one respect the pedigrees of running horses are more reliable
than the early advertisements of trotting horses, particularly
with those that raced, for they were required to give the sire and
dam when they were entered in races, and a failure to comply
with this rule was penalized. The sires, therefore, are generally
right, but unfortunately the rule did not require the dam to be
named and definitely specified, hence any one of a dozen un-
named mares by a given horse could be represented in after years
as the dam of that particular horse. Here commenced the
trouble in the unnamed and untraced mares that never have
been nor ever can be identified. On a careful and sorrowful
review of my work of many years I found that I had been work-
ing on a wrong basis from the start. Instead of discovering and
arranging a great many valuable truths, as I supposed, I had de-
voted years to perpetuating thousands and thousands of fictions
in these unknown, unnamed, and unidentified dams. This is the
reason the second volume of "Wallace's American Stud Book"
never was published. The only benefit I ever derived from the
work was in its educational aspects. The work made me familiar
with the early running-horse history of this country and of Eng-
land, and taught me what so many horsemen should learn — that
a truth is always better than a lie. The more carefully and thor-
oughly I went into the origin, lineage and history of what we


may call the modem race horse, the more evident it became to
my mind that the great mass of the running horses of our own
generation are carrying, in their pedigrees, the frauds and fic-
tions of the seventeenth and eighteenth centuries, to say nothing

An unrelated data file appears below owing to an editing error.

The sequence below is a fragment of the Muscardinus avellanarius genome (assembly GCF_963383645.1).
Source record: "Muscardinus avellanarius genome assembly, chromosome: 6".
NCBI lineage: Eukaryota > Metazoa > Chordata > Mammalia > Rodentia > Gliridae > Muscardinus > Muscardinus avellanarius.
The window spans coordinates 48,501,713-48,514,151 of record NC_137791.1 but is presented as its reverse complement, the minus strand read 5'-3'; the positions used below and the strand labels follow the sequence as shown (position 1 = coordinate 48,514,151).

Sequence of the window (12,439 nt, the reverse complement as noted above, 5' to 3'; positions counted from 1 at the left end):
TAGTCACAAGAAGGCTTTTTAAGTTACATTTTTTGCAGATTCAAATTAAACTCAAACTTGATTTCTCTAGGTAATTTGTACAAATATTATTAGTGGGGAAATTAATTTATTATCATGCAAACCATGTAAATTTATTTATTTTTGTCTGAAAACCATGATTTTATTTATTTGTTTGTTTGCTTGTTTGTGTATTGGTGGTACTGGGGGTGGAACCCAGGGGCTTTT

of the innumerable deceptions and tricks of our own century.
To accept and propagate these untruths is simply to, in a man-
ner, indorse them, and an attempt to eliminate them would in-
voke the clamors of a continent. Hence, more than twenty years
ago, I washed my hands of all responsibility for the pedigrees of
English race horses, and turned my attention to establishing the
lineage of the American trotter, on sure foundations, and build-
ing him up into a breed.

The third attempt at compiling the pedigrees of running-bred
horses was made by Mr. Sanders D. Bruce, of New York, and as
it followed Edgar and Wallace, it was made up chiefly of what he
found in these works. The conscienceless fictions of Edgar were
accepted without hesitation or remorse, and the central aim
seemed to be to make every pedigree as long as possible, whether
true or false. No fictitious stallion advertisement was ever too
absurd to serve as a basis for the pedigrees of all his kindred.
Mr. Bruce accepted everything and rejected nothing, and it is
not probable he ever investigated a pedigree in his life. His
rule of action seems to have been to please his customers, and to
rcrupulously avoid all public discussions of pedigrees. This was
the politic course to pursue, for any attempt to defend the mon-
strosities it contained would have wiped it out of existence very